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Volume 26, Number 4 — April 2019

Imagination Library Hands Out 200,000th Book

Lt. Gov. Ron Ramsey reads during the Imagination Library celebration.  (David Crigger | Bristol Herald Courier)
Lt. Gov. Ron Ramsey reads during the Imagination Library celebration. (David Crigger | Bristol Herald Courier)

Tennessee Lt. Gov. Ron Ramsey Reads to Crowd


*** Published: May 30, 2009 in the Bristol (Va.) Herald Courier. ***

KINGSPORT, Tenn. Lt. Gov. Ron Ramsey slowly turned the pages of Llama, Llama Red Pajama as he read the book to a group of 4- and 5-year-olds following a Friday news conference at Kingsport's First Presbyterian Church.

It was an odd moment for the Blountville state Senator, whose pet llama made front page news in January 2004 after it was killed by a pair of roaming dogs. It also was a special moment for Ramsey, because his reading commemorated the Sullivan County Imagination Library's 200,000th book.

"You want to teach kids to value reading and learn how to read at an early age," Ramsey said of the program, which currently sends books to about 5,000 Sullivan County children.

Started by country music singer Dolly Parton in 1996, the Imagination Library aims to send one free book each month to children from the day they are born to their 5th birthday. By 2008, the program distributed books to 420,000 children in 43 states, the District of Columbia and several Canadian provinces.

Sullivan County joined the list in September 2004.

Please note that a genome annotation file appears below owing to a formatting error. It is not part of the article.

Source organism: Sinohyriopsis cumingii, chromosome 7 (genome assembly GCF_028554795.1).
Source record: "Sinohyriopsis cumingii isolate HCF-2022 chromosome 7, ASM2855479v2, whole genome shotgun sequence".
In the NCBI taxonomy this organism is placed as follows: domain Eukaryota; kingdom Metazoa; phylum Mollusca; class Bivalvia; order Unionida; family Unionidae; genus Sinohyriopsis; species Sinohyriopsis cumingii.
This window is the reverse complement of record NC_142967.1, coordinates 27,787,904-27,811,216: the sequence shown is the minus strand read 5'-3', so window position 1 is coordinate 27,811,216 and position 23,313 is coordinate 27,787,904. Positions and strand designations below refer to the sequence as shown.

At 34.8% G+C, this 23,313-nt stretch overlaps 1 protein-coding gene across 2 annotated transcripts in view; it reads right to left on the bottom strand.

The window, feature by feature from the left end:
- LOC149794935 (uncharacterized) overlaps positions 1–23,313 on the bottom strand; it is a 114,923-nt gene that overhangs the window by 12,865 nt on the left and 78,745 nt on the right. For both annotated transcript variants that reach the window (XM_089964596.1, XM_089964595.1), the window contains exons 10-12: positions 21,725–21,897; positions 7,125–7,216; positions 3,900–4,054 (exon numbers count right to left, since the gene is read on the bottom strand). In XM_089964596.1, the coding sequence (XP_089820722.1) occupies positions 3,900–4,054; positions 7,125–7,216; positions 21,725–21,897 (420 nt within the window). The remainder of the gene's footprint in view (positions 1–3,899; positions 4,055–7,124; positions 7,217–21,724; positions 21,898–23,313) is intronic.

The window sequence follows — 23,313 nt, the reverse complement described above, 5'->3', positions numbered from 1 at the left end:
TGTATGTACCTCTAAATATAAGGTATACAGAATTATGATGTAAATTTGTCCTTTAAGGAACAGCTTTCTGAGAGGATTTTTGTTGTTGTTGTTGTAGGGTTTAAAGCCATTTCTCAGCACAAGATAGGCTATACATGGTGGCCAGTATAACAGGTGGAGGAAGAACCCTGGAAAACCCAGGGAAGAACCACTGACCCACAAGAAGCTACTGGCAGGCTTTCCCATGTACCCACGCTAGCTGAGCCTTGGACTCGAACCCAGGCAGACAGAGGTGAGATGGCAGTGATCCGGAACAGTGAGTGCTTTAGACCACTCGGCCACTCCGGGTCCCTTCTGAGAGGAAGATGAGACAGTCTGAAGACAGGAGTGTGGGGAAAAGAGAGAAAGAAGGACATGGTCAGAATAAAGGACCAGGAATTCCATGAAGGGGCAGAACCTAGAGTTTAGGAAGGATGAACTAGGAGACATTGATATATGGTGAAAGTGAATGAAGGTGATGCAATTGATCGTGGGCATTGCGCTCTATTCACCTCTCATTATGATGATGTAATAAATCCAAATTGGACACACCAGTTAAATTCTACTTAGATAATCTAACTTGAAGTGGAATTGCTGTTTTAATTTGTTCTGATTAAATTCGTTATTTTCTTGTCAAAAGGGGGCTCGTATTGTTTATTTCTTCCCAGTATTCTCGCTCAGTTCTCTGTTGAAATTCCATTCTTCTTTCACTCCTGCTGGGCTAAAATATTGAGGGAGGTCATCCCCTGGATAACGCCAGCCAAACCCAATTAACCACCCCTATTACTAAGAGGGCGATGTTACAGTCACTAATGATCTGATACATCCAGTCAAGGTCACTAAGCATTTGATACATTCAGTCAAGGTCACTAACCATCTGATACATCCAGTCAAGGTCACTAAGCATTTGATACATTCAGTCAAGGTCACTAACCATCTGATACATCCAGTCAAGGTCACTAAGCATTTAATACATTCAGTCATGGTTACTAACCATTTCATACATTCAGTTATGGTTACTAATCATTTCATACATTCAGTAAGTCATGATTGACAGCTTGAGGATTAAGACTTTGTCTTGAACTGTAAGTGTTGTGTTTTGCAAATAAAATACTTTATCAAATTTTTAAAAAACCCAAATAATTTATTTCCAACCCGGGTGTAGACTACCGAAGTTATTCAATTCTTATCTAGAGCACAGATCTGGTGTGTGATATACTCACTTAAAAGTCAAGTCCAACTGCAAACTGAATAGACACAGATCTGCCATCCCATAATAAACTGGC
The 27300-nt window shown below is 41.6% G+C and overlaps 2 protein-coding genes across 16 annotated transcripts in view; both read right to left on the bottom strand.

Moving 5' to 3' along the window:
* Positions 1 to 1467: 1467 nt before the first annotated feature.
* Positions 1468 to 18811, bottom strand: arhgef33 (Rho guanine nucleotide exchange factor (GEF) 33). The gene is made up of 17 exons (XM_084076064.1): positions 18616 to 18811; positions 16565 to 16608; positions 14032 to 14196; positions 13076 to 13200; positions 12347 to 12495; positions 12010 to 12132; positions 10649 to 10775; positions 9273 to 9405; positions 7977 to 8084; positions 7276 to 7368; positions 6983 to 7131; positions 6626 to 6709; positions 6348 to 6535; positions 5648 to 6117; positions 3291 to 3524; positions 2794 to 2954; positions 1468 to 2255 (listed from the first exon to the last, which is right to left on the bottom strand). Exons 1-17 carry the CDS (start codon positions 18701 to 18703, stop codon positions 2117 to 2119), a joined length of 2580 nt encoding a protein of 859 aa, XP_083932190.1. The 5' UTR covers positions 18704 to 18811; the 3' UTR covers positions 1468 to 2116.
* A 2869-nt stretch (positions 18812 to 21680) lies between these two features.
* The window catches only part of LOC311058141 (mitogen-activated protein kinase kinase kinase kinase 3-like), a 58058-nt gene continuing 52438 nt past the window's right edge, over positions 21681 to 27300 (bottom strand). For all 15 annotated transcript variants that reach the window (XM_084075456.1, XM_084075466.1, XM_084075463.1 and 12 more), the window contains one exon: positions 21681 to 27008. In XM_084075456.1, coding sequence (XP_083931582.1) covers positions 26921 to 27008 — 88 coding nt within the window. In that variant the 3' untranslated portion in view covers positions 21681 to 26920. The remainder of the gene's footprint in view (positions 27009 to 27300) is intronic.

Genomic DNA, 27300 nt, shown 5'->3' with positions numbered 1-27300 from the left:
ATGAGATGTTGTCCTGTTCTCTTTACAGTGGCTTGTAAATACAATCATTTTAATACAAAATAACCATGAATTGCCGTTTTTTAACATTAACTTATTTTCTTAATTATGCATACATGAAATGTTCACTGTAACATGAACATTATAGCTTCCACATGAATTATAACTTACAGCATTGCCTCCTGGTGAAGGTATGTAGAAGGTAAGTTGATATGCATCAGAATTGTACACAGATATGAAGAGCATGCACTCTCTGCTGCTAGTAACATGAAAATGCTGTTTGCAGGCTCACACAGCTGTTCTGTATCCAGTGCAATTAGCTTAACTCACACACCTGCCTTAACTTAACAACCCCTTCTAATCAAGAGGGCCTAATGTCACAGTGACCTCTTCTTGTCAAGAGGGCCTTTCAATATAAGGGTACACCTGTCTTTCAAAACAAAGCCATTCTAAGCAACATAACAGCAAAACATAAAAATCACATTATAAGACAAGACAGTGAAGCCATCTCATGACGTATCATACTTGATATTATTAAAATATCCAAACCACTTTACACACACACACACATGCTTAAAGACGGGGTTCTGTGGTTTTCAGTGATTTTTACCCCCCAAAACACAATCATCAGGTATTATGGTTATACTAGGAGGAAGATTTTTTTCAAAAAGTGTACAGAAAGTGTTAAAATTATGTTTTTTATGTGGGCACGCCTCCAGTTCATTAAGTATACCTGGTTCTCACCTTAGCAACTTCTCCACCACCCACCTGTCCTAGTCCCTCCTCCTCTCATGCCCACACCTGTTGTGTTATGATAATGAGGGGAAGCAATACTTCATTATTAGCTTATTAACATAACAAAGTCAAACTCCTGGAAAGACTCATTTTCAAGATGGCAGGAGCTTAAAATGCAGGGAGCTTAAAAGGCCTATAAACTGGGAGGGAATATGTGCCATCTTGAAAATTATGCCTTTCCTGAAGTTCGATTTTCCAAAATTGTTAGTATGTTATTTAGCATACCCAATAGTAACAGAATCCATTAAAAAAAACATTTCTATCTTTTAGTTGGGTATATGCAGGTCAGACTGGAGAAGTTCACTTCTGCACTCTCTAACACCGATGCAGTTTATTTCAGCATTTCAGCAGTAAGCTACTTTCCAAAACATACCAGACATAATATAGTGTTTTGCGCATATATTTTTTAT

"The magic of it for a child is getting [a book] in the mail with their name on it," said Jan Miles, president of the Sullivan County Imagination Library.

Participating in the program costs about $28 per child per year. Half of the money is covered by the Governor's Books From Birth Foundation, a group Gov. Phil Bredesen started in 2004 to boost early reading among Tennessee children.

"Sullivan County has been a stand-out county from the very beginning of the program," said Books from Birth Vice President Claiborne Gayden. Distributing 200,000 books was a "tremendous accomplishment" for a county of Sullivan's size, he said.

Despite that success, Miles said, the Sullivan County Imagination Library and its volunteers still have a lot of work ahead of them. Based on the 2000 Census, Miles estimates there are 8,500 children under age 5 in the county, which means the program is sending books to only half the children who qualify. The program also is in need of some extra donations, she said. Due to the economy some donors have had to cut back on what they can provide, and others have been "not-too-swift" in sending their checks, she said.

"It's a tough funding year," said former Sullivan County Mayor Richard Venable. "So, go out to anyone you can talk to and put your hand in their pocket."